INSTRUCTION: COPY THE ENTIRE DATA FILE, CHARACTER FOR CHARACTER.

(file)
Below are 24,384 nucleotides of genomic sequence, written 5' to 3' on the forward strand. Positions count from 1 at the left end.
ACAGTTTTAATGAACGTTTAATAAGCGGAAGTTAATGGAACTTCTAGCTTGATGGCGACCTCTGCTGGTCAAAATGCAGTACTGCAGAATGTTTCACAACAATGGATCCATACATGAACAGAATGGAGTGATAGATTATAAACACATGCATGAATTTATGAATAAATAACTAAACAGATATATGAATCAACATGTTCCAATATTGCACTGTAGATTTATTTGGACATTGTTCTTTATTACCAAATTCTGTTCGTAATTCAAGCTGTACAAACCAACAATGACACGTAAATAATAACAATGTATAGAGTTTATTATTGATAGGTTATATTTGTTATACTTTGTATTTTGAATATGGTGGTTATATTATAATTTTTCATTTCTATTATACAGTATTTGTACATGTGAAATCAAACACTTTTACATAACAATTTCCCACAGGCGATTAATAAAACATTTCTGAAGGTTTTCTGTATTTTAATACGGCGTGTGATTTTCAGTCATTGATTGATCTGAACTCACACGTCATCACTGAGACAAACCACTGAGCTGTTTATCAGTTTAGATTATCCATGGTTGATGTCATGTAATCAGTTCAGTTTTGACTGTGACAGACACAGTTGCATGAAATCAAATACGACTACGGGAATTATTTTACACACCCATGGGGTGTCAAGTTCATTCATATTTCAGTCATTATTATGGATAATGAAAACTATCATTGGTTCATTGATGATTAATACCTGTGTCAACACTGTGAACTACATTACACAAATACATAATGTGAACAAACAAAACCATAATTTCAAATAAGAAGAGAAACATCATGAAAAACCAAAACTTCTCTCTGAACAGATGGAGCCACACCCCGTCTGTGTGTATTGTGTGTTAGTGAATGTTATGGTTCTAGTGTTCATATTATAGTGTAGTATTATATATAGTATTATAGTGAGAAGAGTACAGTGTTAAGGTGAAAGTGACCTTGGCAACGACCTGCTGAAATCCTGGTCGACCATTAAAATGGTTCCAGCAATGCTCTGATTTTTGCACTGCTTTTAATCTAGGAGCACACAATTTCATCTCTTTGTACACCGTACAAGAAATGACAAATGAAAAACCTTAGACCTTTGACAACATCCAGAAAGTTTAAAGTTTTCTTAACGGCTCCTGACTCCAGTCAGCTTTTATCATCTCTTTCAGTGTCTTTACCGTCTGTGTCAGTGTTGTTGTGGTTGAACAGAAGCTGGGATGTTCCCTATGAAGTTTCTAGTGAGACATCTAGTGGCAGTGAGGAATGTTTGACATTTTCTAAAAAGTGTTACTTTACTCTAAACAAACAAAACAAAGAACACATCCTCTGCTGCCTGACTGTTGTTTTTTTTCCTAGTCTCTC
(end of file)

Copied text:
Below are 24,384 nucleotides of genomic sequence, written 5' to 3' on the forward strand. Positions count from 1 at the left end.
ACAGTTTTAATGAACGTTTAATAAGCGGAAGTTAATGGAACTTCTAGCTTGATGGCGACCTCTGCTGGTCAAAATGCAGTACTGCAGAATGTTTCACAACAATGGATCCATACATGAACAGAATGGAGTGATAGATTATAAACACATGCATGAATTTATGAATAAATAACTAAACAGATATATGAATCAACATGTTCCAATATTGCACTGTAGATTTATTTGGACATTGTTCTTTATTACCAAATTCTGTTCGTAATTCAAGCTGTACAAACCAACAATGACACGTAAATAATAACAATGTATAGAGTTTATTATTGATAGGTTATATTTGTTATACTTTGTATTTTGAATATGGTGGTTATATTATAATTTTTCATTTCTATTATACAGTATTTGTACATGTGAAATCAAACACTTTTACATAACAATTTCCCACAGGCGATTAATAAAACATTTCTGAAGGTTTTCTGTATTTTAATACGGCGTGTGATTTTCAGTCATTGATTGATCTGAACTCACACGTCATCACTGAGACAAACCACTGAGCTGTTTATCAGTTTAGATTATCCATGGTTGATGTCATGTAATCAGTTCAGTTTTGACTGTGACAGACACAGTTGCATGAAATCAAATACGACTACGGGAATTATTTTACACACCCATGGGGTGTCAAGTTCATTCATATTTCAGTCATTATTATGGATAATGAAAACTATCATTGGTTCATTGATGATTAATACCTGTGTCAACACTGTGAACTACATTACACAAATACATAATGTGAACAAACAAAACCATAATTTCAAATAAGAAGAGAAACATCATGAAAAACCAAAACTTCTCTCTGAACAGATGGAGCCACACCCCGTCTGTGTGTATTGTGTGTTAGTGAATGTTATGGTTCTAGTGTTCATATTATAGTGTAGTATTATATATAGTATTATAGTGAGAAGAGTACAGTGTTAAGGTGAAAGTGACCTTGGCAACGACCTGCTGAAATCCTGGTCGACCATTAAAATGGTTCCAGCAATGCTCTGATTTTTGCACTGCTTTTAATCTAGGAGCACACAATTTCATCTCTTTGTACACCGTACAAGAAATGACAAATGAAAAACCTTAGACCTTTGACAACATCCAGAAAGTTTAAAGTTTTCTTAACGGCTCCTGACTCCAGTCAGCTTTTATCATCTCTTTCAGTGTCTTTACCGTCTGTGTCAGTGTTGTTGTGGTTGAACAGAAGCTGGGATGTTCCCTATGAAGTTTCTAGTGAGACATCTAGTGGCAGTGAGGAATGTTTGACATTTTCTAAAAAGTGTTACTTTACTCTAAACAAACAAAACAAAGAACACATCCTCTGCTGCCTGACTGTTGTTTTTTTTCCTAGTCTCTC